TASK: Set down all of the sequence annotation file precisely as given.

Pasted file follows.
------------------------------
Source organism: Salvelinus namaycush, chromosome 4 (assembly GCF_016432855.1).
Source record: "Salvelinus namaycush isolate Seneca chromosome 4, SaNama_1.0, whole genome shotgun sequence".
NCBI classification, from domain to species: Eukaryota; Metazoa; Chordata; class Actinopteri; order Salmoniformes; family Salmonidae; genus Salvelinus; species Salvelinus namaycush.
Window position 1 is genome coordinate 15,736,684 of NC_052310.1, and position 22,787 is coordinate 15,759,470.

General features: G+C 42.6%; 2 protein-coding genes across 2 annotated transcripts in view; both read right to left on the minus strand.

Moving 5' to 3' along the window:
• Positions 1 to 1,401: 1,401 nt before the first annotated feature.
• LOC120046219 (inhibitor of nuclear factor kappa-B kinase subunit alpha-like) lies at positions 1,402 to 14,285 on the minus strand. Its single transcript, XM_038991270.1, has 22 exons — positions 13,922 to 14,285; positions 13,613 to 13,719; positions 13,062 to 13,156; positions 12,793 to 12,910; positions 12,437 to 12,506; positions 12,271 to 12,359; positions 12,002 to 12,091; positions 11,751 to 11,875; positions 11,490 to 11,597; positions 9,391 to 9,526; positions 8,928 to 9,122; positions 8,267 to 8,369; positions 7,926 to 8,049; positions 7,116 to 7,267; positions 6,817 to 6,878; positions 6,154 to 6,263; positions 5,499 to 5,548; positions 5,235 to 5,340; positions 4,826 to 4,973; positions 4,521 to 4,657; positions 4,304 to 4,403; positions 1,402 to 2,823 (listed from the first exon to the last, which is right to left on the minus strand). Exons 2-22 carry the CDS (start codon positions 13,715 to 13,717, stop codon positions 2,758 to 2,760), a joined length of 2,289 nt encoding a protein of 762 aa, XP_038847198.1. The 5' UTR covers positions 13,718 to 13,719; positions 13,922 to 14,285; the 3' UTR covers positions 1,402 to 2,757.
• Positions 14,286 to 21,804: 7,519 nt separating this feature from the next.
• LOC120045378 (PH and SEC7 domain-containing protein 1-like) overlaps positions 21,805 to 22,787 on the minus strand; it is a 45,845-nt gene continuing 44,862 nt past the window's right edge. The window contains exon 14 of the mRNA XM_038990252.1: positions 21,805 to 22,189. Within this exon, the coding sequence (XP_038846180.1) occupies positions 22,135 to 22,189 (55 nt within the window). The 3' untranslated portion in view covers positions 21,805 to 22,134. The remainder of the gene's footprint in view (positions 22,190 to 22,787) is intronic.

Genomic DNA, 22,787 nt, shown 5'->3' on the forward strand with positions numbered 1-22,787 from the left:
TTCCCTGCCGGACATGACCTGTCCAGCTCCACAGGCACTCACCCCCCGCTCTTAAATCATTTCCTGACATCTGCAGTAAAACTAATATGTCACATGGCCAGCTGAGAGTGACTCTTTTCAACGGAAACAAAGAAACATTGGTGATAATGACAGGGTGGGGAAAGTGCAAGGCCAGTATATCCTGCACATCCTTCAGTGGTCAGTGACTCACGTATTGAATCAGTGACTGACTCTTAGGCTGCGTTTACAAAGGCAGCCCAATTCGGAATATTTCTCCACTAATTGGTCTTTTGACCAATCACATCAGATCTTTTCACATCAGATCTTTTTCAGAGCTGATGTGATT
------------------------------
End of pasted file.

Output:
Source organism: Salvelinus namaycush, chromosome 4 (assembly GCF_016432855.1).
Source record: "Salvelinus namaycush isolate Seneca chromosome 4, SaNama_1.0, whole genome shotgun sequence".
NCBI classification, from domain to species: Eukaryota; Metazoa; Chordata; class Actinopteri; order Salmoniformes; family Salmonidae; genus Salvelinus; species Salvelinus namaycush.
Window position 1 is genome coordinate 15,736,684 of NC_052310.1, and position 22,787 is coordinate 15,759,470.

General features: G+C 42.6%; 2 protein-coding genes across 2 annotated transcripts in view; both read right to left on the minus strand.

Moving 5' to 3' along the window:
• Positions 1 to 1,401: 1,401 nt before the first annotated feature.
• LOC120046219 (inhibitor of nuclear factor kappa-B kinase subunit alpha-like) lies at positions 1,402 to 14,285 on the minus strand. Its single transcript, XM_038991270.1, has 22 exons — positions 13,922 to 14,285; positions 13,613 to 13,719; positions 13,062 to 13,156; positions 12,793 to 12,910; positions 12,437 to 12,506; positions 12,271 to 12,359; positions 12,002 to 12,091; positions 11,751 to 11,875; positions 11,490 to 11,597; positions 9,391 to 9,526; positions 8,928 to 9,122; positions 8,267 to 8,369; positions 7,926 to 8,049; positions 7,116 to 7,267; positions 6,817 to 6,878; positions 6,154 to 6,263; positions 5,499 to 5,548; positions 5,235 to 5,340; positions 4,826 to 4,973; positions 4,521 to 4,657; positions 4,304 to 4,403; positions 1,402 to 2,823 (listed from the first exon to the last, which is right to left on the minus strand). Exons 2-22 carry the CDS (start codon positions 13,715 to 13,717, stop codon positions 2,758 to 2,760), a joined length of 2,289 nt encoding a protein of 762 aa, XP_038847198.1. The 5' UTR covers positions 13,718 to 13,719; positions 13,922 to 14,285; the 3' UTR covers positions 1,402 to 2,757.
• Positions 14,286 to 21,804: 7,519 nt separating this feature from the next.
• LOC120045378 (PH and SEC7 domain-containing protein 1-like) overlaps positions 21,805 to 22,787 on the minus strand; it is a 45,845-nt gene continuing 44,862 nt past the window's right edge. The window contains exon 14 of the mRNA XM_038990252.1: positions 21,805 to 22,189. Within this exon, the coding sequence (XP_038846180.1) occupies positions 22,135 to 22,189 (55 nt within the window). The 3' untranslated portion in view covers positions 21,805 to 22,134. The remainder of the gene's footprint in view (positions 22,190 to 22,787) is intronic.

Genomic DNA, 22,787 nt, shown 5'->3' on the forward strand with positions numbered 1-22,787 from the left:
TTCCCTGCCGGACATGACCTGTCCAGCTCCACAGGCACTCACCCCCCGCTCTTAAATCATTTCCTGACATCTGCAGTAAAACTAATATGTCACATGGCCAGCTGAGAGTGACTCTTTTCAACGGAAACAAAGAAACATTGGTGATAATGACAGGGTGGGGAAAGTGCAAGGCCAGTATATCCTGCACATCCTTCAGTGGTCAGTGACTCACGTATTGAATCAGTGACTGACTCTTAGGCTGCGTTTACAAAGGCAGCCCAATTCGGAATATTTCTCCACTAATTGGTCTTTTGACCAATCACATCAGATCTTTTCACATCAGATCTTTTTCAGAGCTGATGTGATT